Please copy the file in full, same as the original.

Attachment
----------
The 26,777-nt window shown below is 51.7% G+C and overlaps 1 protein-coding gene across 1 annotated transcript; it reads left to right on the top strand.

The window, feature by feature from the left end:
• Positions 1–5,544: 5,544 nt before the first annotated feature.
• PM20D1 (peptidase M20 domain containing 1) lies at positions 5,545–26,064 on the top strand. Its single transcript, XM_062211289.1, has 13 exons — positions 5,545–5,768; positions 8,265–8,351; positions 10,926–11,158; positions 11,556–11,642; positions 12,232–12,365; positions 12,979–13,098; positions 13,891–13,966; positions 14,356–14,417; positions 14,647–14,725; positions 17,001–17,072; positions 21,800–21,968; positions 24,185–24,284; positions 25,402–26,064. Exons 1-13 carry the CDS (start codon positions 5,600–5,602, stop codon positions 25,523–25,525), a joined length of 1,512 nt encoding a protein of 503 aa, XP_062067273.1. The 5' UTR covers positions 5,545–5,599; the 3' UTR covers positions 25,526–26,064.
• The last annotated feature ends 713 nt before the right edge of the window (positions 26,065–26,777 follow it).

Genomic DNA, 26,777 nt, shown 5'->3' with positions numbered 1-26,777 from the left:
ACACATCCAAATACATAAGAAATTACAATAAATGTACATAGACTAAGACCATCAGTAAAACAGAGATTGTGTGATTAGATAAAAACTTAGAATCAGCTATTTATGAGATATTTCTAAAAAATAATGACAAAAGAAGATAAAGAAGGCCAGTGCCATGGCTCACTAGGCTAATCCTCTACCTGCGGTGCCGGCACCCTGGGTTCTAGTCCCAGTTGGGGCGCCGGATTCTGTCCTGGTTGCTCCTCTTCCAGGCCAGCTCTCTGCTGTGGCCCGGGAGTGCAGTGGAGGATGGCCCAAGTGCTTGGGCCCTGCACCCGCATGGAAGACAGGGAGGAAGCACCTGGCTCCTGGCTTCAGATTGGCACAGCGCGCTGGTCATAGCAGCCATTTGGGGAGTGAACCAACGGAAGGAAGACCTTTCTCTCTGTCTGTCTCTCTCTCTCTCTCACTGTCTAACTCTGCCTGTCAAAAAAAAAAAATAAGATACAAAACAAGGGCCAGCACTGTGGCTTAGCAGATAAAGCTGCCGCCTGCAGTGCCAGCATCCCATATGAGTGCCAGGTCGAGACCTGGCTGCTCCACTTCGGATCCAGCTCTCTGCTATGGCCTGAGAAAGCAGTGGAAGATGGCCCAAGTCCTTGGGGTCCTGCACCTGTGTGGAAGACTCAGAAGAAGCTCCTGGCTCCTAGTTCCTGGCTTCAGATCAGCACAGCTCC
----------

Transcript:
The 26,777-nt window shown below is 51.7% G+C and overlaps 1 protein-coding gene across 1 annotated transcript; it reads left to right on the top strand.

The window, feature by feature from the left end:
• Positions 1–5,544: 5,544 nt before the first annotated feature.
• PM20D1 (peptidase M20 domain containing 1) lies at positions 5,545–26,064 on the top strand. Its single transcript, XM_062211289.1, has 13 exons — positions 5,545–5,768; positions 8,265–8,351; positions 10,926–11,158; positions 11,556–11,642; positions 12,232–12,365; positions 12,979–13,098; positions 13,891–13,966; positions 14,356–14,417; positions 14,647–14,725; positions 17,001–17,072; positions 21,800–21,968; positions 24,185–24,284; positions 25,402–26,064. Exons 1-13 carry the CDS (start codon positions 5,600–5,602, stop codon positions 25,523–25,525), a joined length of 1,512 nt encoding a protein of 503 aa, XP_062067273.1. The 5' UTR covers positions 5,545–5,599; the 3' UTR covers positions 25,526–26,064.
• The last annotated feature ends 713 nt before the right edge of the window (positions 26,065–26,777 follow it).

Genomic DNA, 26,777 nt, shown 5'->3' with positions numbered 1-26,777 from the left:
ACACATCCAAATACATAAGAAATTACAATAAATGTACATAGACTAAGACCATCAGTAAAACAGAGATTGTGTGATTAGATAAAAACTTAGAATCAGCTATTTATGAGATATTTCTAAAAAATAATGACAAAAGAAGATAAAGAAGGCCAGTGCCATGGCTCACTAGGCTAATCCTCTACCTGCGGTGCCGGCACCCTGGGTTCTAGTCCCAGTTGGGGCGCCGGATTCTGTCCTGGTTGCTCCTCTTCCAGGCCAGCTCTCTGCTGTGGCCCGGGAGTGCAGTGGAGGATGGCCCAAGTGCTTGGGCCCTGCACCCGCATGGAAGACAGGGAGGAAGCACCTGGCTCCTGGCTTCAGATTGGCACAGCGCGCTGGTCATAGCAGCCATTTGGGGAGTGAACCAACGGAAGGAAGACCTTTCTCTCTGTCTGTCTCTCTCTCTCTCTCACTGTCTAACTCTGCCTGTCAAAAAAAAAAAATAAGATACAAAACAAGGGCCAGCACTGTGGCTTAGCAGATAAAGCTGCCGCCTGCAGTGCCAGCATCCCATATGAGTGCCAGGTCGAGACCTGGCTGCTCCACTTCGGATCCAGCTCTCTGCTATGGCCTGAGAAAGCAGTGGAAGATGGCCCAAGTCCTTGGGGTCCTGCACCTGTGTGGAAGACTCAGAAGAAGCTCCTGGCTCCTAGTTCCTGGCTTCAGATCAGCACAGCTCC